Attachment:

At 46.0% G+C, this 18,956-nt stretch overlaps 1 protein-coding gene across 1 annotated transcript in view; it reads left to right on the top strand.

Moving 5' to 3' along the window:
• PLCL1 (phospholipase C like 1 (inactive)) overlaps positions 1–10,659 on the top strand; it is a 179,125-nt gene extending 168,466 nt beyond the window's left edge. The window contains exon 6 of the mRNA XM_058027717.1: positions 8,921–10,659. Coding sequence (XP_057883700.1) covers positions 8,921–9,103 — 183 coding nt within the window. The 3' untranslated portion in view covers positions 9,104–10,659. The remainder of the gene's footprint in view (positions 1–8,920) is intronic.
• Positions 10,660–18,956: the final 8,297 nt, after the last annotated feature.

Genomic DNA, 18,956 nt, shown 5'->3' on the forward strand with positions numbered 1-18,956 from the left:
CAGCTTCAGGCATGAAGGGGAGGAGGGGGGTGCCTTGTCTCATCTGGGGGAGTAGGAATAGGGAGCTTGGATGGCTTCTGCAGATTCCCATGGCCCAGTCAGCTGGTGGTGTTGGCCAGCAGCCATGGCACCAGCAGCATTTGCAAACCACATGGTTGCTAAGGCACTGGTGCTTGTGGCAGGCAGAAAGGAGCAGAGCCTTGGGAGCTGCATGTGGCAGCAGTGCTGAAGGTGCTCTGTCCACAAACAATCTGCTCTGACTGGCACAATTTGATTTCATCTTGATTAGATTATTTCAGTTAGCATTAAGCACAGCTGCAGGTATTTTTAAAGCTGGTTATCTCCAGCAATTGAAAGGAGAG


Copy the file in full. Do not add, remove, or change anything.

At 46.0% G+C, this 18,956-nt stretch overlaps 1 protein-coding gene across 1 annotated transcript in view; it reads left to right on the top strand.

Moving 5' to 3' along the window:
• PLCL1 (phospholipase C like 1 (inactive)) overlaps positions 1–10,659 on the top strand; it is a 179,125-nt gene extending 168,466 nt beyond the window's left edge. The window contains exon 6 of the mRNA XM_058027717.1: positions 8,921–10,659. Coding sequence (XP_057883700.1) covers positions 8,921–9,103 — 183 coding nt within the window. The 3' untranslated portion in view covers positions 9,104–10,659. The remainder of the gene's footprint in view (positions 1–8,920) is intronic.
• Positions 10,660–18,956: the final 8,297 nt, after the last annotated feature.

Genomic DNA, 18,956 nt, shown 5'->3' on the forward strand with positions numbered 1-18,956 from the left:
CAGCTTCAGGCATGAAGGGGAGGAGGGGGGTGCCTTGTCTCATCTGGGGGAGTAGGAATAGGGAGCTTGGATGGCTTCTGCAGATTCCCATGGCCCAGTCAGCTGGTGGTGTTGGCCAGCAGCCATGGCACCAGCAGCATTTGCAAACCACATGGTTGCTAAGGCACTGGTGCTTGTGGCAGGCAGAAAGGAGCAGAGCCTTGGGAGCTGCATGTGGCAGCAGTGCTGAAGGTGCTCTGTCCACAAACAATCTGCTCTGACTGGCACAATTTGATTTCATCTTGATTAGATTATTTCAGTTAGCATTAAGCACAGCTGCAGGTATTTTTAAAGCTGGTTATCTCCAGCAATTGAAAGGAGAG